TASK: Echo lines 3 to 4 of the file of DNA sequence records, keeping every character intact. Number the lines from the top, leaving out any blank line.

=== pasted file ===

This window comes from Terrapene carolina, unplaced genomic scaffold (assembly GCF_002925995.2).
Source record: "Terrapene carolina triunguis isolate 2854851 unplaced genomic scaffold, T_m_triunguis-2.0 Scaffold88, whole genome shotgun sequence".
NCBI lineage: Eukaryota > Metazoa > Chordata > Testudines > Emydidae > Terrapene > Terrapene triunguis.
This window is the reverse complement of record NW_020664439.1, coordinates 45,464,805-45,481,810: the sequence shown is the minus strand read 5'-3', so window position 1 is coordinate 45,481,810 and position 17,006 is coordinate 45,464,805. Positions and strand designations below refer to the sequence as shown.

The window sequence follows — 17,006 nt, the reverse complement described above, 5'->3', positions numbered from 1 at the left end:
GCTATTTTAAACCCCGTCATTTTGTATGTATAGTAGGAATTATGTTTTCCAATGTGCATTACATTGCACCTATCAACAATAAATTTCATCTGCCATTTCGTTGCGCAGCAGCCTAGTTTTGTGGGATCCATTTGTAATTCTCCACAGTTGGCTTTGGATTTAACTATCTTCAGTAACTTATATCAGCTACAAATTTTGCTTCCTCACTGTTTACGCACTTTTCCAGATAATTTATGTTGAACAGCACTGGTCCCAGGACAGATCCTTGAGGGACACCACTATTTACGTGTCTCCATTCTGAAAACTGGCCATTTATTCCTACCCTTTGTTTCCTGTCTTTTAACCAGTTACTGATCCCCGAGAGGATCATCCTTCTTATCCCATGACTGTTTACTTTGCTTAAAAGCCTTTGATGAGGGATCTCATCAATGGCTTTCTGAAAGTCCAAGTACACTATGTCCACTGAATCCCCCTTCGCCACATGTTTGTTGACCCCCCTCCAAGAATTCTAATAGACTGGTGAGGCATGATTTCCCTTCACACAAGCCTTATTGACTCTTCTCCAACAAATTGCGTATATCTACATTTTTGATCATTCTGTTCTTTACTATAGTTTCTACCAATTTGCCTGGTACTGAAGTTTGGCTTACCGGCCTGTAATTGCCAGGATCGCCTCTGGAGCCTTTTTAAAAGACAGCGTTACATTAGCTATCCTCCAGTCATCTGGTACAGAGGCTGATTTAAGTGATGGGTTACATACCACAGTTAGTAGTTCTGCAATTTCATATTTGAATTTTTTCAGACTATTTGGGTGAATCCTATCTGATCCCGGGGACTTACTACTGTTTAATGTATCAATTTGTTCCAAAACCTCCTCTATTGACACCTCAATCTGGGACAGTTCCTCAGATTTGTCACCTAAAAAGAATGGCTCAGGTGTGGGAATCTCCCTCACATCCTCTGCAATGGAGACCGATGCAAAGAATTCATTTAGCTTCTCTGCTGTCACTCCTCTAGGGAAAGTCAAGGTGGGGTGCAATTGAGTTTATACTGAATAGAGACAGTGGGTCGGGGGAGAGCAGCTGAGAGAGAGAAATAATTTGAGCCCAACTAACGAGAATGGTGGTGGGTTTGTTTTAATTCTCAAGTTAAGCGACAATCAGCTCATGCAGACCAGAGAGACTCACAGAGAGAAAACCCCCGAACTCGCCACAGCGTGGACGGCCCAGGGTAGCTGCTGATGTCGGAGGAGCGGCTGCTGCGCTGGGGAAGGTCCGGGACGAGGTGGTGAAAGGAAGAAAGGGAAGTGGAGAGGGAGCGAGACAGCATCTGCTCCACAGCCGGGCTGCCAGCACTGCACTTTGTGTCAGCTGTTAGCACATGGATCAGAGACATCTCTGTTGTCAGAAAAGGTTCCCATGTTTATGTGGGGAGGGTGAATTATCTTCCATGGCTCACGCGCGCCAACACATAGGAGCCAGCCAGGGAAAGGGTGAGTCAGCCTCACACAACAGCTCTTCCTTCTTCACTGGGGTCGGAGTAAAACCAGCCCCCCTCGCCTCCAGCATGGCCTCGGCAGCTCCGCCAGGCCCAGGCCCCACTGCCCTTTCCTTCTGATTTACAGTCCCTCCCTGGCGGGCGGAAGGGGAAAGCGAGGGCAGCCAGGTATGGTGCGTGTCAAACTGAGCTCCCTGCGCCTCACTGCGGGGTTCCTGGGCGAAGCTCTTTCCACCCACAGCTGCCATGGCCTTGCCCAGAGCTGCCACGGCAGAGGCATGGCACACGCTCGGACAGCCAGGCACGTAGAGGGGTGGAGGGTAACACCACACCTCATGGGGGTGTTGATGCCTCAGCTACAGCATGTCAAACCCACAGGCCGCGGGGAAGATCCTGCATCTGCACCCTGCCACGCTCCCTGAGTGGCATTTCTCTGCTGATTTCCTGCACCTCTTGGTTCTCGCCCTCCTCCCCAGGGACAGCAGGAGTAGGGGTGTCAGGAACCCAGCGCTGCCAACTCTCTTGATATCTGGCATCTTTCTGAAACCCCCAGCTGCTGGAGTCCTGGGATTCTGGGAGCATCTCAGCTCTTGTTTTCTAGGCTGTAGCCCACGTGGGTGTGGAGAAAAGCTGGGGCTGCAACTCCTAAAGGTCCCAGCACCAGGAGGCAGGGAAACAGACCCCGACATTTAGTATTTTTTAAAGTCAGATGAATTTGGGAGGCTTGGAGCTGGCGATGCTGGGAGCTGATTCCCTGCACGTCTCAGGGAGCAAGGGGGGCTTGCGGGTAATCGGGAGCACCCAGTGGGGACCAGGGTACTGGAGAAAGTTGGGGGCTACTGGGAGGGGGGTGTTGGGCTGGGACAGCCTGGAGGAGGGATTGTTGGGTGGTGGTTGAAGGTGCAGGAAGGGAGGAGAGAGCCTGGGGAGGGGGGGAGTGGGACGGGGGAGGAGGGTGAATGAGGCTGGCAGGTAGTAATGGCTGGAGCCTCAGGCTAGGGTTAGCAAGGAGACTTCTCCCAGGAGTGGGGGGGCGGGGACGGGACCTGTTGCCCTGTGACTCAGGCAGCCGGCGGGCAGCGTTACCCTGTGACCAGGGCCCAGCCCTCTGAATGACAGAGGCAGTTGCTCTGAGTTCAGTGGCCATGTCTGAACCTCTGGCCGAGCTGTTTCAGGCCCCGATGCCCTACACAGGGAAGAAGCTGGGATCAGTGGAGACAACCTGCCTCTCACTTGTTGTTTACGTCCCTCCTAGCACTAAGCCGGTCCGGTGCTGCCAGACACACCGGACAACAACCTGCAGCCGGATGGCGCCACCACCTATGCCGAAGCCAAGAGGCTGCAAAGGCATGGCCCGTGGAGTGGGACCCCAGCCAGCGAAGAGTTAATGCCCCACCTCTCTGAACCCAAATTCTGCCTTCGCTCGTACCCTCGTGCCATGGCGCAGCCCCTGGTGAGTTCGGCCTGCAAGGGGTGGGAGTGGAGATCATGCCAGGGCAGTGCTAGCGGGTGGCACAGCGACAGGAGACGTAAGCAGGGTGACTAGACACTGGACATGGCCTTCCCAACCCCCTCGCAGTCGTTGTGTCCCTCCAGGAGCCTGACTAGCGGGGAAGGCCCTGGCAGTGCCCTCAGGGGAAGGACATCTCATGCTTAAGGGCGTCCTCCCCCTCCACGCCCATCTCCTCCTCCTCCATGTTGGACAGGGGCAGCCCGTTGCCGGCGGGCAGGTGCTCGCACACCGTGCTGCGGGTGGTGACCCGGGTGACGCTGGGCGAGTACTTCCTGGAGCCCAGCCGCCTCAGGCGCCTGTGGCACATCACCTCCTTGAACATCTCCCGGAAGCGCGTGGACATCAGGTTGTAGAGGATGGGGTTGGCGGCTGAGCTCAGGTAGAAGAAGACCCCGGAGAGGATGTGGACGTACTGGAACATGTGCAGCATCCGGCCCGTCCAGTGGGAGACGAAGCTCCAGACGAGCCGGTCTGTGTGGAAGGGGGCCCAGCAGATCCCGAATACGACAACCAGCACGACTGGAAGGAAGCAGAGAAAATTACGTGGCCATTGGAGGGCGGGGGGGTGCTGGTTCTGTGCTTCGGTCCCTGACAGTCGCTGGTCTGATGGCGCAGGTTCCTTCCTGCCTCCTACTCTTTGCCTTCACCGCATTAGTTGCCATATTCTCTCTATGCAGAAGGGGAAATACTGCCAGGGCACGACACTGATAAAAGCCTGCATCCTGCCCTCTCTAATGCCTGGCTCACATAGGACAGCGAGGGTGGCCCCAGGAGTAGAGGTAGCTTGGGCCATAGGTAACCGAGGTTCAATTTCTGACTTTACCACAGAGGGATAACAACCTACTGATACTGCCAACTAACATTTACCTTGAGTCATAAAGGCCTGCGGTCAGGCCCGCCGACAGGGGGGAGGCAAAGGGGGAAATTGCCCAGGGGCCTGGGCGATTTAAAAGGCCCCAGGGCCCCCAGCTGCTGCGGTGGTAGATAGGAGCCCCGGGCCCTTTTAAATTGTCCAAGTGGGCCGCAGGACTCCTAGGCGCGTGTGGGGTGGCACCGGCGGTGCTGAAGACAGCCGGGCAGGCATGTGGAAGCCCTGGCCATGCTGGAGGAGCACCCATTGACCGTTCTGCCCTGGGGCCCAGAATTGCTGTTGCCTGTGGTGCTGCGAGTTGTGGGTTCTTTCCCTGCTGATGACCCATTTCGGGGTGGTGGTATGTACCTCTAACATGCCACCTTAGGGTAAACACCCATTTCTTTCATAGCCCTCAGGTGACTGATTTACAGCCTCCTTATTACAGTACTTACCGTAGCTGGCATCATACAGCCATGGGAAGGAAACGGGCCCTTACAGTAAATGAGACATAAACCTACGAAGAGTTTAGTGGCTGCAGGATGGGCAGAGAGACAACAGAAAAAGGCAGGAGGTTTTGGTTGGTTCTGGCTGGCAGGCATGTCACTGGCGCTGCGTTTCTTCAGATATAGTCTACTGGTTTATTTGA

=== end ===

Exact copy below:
NCBI lineage: Eukaryota > Metazoa > Chordata > Testudines > Emydidae > Terrapene > Terrapene triunguis.
This window is the reverse complement of record NW_020664439.1, coordinates 45,464,805-45,481,810: the sequence shown is the minus strand read 5'-3', so window position 1 is coordinate 45,481,810 and position 17,006 is coordinate 45,464,805. Positions and strand designations below refer to the sequence as shown.